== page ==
Colonial Discourse and the Suffering of Indian American Children Book Cover.webp

In this book, we analyze the psycho-social consequences faced by Indian American children after exposure to the school textbook discourse on Hinduism and ancient India. We demonstrate that there is an intimate connection—an almost exact correspondence—between James Mill’s colonial-racist discourse (Mill was the head of the British East India Company) and the current school textbook discourse. This racist discourse, camouflaged under the cover of political correctness, produces the same psychological impacts on Indian American children that racism typically causes: shame, inferiority, embarrassment, identity confusion, assimilation, and a phenomenon akin to racelessness, where children dissociate from the traditions and culture of their ancestors.

This book is the result of four years of rigorous research and academic peer-review, reflecting our ongoing commitment at Hindupedia to challenge the representation of Hindu Dharma within academia.

Prārthanā Samāj

From Hindupedia, the Hindu Encyclopedia

By Swami Harshananda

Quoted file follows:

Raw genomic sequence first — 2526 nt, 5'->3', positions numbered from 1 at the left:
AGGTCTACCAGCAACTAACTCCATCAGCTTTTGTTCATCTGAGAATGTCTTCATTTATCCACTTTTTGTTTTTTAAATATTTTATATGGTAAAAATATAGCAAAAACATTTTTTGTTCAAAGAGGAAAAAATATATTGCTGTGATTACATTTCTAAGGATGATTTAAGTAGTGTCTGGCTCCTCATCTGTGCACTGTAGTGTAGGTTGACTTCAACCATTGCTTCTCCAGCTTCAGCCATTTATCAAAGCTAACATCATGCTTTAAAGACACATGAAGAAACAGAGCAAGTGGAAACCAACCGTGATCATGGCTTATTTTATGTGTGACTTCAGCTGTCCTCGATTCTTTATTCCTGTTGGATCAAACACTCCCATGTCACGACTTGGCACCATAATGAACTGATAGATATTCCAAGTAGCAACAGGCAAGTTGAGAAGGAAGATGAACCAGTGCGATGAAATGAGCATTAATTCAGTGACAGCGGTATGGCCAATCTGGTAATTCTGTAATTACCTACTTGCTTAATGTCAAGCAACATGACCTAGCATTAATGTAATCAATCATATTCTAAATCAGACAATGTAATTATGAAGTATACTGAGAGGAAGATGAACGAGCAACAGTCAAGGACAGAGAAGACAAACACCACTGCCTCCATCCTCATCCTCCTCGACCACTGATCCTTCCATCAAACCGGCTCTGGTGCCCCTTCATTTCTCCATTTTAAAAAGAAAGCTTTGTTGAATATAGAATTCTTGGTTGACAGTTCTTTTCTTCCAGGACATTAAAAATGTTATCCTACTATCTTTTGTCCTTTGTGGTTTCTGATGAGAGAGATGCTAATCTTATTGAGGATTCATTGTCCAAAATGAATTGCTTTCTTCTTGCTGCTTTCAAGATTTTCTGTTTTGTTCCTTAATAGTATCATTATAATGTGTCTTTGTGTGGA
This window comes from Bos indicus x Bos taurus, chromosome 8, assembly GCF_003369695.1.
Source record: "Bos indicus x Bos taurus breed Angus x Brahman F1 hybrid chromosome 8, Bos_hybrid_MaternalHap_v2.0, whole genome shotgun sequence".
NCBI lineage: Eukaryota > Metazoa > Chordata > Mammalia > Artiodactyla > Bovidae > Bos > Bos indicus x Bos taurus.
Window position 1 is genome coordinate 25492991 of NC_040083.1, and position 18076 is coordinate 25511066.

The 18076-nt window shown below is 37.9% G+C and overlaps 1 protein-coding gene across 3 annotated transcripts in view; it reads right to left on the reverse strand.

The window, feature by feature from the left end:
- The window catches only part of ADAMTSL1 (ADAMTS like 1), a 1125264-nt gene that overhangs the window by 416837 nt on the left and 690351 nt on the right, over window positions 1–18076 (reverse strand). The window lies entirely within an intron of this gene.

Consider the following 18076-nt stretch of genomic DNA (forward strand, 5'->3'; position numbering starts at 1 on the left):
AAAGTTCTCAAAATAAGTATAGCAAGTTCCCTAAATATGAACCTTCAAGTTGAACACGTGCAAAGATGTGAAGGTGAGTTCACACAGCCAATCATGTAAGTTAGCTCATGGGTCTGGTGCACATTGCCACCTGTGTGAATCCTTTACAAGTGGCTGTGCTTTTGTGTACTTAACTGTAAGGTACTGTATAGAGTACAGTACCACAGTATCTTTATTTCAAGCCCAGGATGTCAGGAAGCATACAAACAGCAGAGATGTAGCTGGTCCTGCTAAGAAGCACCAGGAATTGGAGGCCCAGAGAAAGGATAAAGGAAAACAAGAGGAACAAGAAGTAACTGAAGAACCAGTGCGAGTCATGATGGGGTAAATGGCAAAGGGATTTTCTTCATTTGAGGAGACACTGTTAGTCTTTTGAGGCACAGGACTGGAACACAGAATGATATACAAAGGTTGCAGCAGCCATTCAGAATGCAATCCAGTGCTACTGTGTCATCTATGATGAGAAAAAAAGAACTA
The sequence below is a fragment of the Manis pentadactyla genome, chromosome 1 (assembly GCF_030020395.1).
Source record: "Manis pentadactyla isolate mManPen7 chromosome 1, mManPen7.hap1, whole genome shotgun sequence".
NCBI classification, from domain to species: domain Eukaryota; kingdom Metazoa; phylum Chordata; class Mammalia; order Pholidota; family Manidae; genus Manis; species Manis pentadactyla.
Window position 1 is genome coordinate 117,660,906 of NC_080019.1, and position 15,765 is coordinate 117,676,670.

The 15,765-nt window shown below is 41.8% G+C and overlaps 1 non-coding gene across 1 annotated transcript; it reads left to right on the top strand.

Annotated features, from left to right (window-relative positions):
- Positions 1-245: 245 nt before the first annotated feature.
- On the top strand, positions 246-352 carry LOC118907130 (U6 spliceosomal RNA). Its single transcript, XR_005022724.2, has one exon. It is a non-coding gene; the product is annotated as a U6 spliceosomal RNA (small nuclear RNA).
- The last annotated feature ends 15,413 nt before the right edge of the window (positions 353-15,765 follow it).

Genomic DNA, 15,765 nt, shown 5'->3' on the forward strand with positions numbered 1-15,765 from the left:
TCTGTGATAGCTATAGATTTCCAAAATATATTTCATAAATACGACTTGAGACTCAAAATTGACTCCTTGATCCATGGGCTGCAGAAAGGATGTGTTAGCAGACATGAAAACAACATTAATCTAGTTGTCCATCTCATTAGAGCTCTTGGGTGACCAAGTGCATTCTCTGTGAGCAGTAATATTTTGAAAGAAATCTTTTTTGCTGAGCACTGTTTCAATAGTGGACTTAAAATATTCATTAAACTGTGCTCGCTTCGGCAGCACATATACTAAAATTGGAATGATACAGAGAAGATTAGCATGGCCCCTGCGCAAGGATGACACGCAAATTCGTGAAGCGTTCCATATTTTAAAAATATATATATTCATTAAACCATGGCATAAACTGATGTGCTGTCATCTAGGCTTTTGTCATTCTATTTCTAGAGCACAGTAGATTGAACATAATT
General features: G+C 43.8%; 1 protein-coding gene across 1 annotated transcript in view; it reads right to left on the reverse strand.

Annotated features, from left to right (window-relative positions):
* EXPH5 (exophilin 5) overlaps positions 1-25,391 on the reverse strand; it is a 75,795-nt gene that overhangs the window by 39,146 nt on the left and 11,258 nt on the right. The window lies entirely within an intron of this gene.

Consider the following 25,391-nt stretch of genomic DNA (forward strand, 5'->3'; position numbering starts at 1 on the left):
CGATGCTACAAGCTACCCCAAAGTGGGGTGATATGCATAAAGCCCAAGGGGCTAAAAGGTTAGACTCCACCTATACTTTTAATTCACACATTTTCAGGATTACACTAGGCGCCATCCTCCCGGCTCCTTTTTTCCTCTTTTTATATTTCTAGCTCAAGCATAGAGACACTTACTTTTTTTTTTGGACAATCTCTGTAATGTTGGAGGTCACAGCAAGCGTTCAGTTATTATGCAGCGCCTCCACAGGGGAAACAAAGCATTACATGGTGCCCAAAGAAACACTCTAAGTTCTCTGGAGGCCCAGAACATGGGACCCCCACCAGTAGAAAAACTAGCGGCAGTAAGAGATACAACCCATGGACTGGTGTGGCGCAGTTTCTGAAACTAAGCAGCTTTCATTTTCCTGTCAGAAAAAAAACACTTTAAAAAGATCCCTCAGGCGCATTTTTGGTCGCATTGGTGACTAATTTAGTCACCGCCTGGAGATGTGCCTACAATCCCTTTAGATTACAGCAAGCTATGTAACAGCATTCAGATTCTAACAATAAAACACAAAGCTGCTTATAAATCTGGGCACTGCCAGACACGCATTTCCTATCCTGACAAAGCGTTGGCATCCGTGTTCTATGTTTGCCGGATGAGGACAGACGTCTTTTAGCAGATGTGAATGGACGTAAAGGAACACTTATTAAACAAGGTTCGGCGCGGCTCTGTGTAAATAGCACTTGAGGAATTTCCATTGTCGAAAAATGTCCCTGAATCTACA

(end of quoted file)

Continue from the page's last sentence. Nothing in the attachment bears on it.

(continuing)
During the eighteenth and the nineteenth centuries, country witnessed several religious revival and reform movements. Though generally rooted in the ancient value-system, they tried to give religion and society a modern look in consonance with the changing ethos brought about by the British conquest of the country and an invasion of Western culture.

One such movement of these times is the Prārthanā Samāj of Bombay (now Mumbai). Inspired by the visits of Keśavacandra Sen,[1] Dr. Ātmārām Pāṇḍuraṅg[2] started it in 1867. R. G. Bhaṇḍārkar[3] and M. G. Rānaḍe[4] were the main leaders of this movement.

Though inspired by the Brāhmo movement of Bengal, the Prārthanā Samāj did not go to the extent of alienating itself from the traditional religion and society. It remained more like a protestant movement within the boundaries of religion. Major reforms brought about by this Samāj are:

  • Positive belief in the unity of God
  • Great stress on the abandonment of caste
  • Introduction of remarriage of widows
  • Encouragement of female education
  • Abolition of the purdah system
  • Abolition of child marriage

It drew its inspiration largely from the scriptures and the songs of Marāṭhi mystical poets. The movement did not spread beyond the Mahārāṣṭra region and gradually faded out.


  1. He lived in A. D. 1838-1884.
  2. He lived in A. D. 1823-1898.
  3. He lived in A. D. 1837-1925.
  4. He lived in A. D. 1842-1901.
  • The Concise Encyclopedia of Hinduism, Swami Harshananda, Ram Krishna Math, Bangalore